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At a glance

Severe chondrodysplasia caused by the defective formation of type II collagen characterized by dwarfism, skeletal anomalies, and often cleft palate and severe myopia/blindness. It is characterized by the dumb-bell shape of shortened long tubular bones. The short stature, enlarged knees, and cleft palate are usually present at birth. Other features may appear only after 2 or 3 years of age.

Synonyms

Kniest Syndrome; Metatropic Dysplasia Type II (name given by “accident,” because Metatropic Dwarfism is a completely different entity); Swiss Cheese Cartilage Syndrome; Pseudometatropic Dysplasia.

History

This medical condition was first diagnosed by Dr Wilhelm Kniest, a German pediatrician, in 1952. Dr Kniest noticed an association between severe restricted joint mobility, short stature, and blindness in a 50-year-old patient.

Incidence

This condition is very rare and has been suggested to occur in less than 1 in 1,000,000 people worldwide. Males and females equally affected.

Genetic inheritance

Autosomal dominant inheritance. The genetic defect has been mapped to 12q13.11-q13.2. This rare form of dwarfism is caused by a mutation in the COL2A1 gene on chromosome 12. This gene is responsible for producing type II collagen. However, it is believed that many cases are sporadic.

Pathophysiology

Mutations of this genetic segment lead to abnormal type II collagen with specifically shorter monomers. Grossly, the cartilage feels soft. Histologically, the cartilage has lacunae throughout, giving it the appearance of “Swiss Cheese.” As a result, all tissues containing cartilage are affected with respect to growth, structure, and function.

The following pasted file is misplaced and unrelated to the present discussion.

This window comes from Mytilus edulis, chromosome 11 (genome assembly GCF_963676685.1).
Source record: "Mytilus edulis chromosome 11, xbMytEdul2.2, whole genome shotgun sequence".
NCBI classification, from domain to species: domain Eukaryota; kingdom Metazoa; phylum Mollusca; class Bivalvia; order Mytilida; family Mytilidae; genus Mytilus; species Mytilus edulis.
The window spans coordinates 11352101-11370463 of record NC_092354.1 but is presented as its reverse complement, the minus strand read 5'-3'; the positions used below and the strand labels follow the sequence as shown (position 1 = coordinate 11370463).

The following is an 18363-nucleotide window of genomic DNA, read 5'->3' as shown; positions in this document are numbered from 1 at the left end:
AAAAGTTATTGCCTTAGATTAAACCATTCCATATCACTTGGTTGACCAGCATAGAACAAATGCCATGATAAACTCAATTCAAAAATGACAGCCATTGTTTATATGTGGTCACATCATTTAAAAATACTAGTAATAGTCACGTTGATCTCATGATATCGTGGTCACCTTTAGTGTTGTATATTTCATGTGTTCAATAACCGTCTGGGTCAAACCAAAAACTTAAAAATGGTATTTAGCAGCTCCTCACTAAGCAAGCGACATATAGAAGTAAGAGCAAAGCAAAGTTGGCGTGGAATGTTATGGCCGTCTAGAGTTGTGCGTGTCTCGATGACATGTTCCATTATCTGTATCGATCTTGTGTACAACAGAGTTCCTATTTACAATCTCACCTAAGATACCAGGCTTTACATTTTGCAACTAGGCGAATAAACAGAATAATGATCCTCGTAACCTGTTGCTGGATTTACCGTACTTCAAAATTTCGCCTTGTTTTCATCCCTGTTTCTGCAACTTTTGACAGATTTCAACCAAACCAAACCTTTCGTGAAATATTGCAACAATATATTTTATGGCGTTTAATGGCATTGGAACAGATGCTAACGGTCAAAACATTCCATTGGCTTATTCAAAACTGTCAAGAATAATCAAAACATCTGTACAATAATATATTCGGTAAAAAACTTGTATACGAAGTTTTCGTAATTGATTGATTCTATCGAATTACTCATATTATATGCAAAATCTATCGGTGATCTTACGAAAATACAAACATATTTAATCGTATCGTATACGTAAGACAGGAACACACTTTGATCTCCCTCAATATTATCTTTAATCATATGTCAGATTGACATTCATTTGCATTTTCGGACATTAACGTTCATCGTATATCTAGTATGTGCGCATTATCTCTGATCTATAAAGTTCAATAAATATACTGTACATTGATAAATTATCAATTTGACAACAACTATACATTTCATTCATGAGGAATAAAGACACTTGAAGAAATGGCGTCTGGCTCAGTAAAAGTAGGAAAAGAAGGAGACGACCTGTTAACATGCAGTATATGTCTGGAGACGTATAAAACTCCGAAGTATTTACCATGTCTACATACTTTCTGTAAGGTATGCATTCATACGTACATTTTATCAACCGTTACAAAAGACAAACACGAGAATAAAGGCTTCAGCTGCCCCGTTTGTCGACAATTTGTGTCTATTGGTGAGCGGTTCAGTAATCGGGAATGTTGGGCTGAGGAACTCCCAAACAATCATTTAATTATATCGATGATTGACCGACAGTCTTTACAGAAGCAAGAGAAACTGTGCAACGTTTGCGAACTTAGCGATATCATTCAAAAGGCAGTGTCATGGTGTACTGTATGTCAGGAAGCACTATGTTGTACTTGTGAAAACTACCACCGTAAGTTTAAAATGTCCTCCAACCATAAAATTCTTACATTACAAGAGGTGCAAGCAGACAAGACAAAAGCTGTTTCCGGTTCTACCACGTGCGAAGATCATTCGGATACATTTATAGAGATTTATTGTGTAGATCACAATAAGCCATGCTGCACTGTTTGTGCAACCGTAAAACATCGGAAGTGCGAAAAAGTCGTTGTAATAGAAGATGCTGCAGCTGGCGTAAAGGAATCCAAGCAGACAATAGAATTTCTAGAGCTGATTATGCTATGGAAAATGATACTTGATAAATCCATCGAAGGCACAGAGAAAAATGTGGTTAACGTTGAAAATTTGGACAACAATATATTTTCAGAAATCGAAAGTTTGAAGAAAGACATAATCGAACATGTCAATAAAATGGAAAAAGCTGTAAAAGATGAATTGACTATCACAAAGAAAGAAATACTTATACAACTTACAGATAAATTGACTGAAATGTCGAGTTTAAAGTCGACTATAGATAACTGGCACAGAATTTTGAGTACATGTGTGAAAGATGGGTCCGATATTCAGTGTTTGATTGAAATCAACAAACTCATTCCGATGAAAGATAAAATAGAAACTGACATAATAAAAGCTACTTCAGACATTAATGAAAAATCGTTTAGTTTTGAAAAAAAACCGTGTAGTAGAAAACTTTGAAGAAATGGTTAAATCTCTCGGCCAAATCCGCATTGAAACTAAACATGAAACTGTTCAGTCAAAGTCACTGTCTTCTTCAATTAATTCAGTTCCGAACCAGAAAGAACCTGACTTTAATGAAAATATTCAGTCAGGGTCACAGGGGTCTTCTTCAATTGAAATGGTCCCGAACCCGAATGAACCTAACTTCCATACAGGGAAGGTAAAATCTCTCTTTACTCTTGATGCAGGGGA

Diagnosis

Characteristic phenotype. Some patients excrete keratan sulfate (a mucopolysaccharide) in the urine. Cartilage histology and electron microscopy are characteristics.

Clinical aspects

Phenotype is apparent at birth. Craniofacial abnormalities include macrocephaly, flat midface, flat nose root, and cleft palate. Occasional association with Pierre-Robin Syndrome has been reported. Tracheal cartilage is abnormal, and tracheomalacia may occur as a result. The chest may be short and narrow, but ventilation and perfusion of the lungs usually remain unaffected. The vertebral column often has platyspondylia with anterior wedging of the vertebral bodies, coronal clefting of the thoracolumbar vertebral bodies, and occipitoatlantal instability. Kyphoscoliosis and/or lumbar hyperlordosis may develop. In an extensively studied patient, there was bony fusion between the anterior arch of the atlas and the odontoid and between the posterior arch of the atlas and the cranial base. Growth usually is retarded. The limbs are characteristically very short secondary to short tubular bones. The epiphyses are large and deformed and the metaphyses broad resulting in so-called “dumb-bell” shape, as a consequence of delayed epiphyseal ossification resulting in mega-epiphyses. The joint space is narrow with limited joint mobility. Early-onset myopia, retinal detachment, and sensorineural hearing loss are common findings. Patients often present for ...

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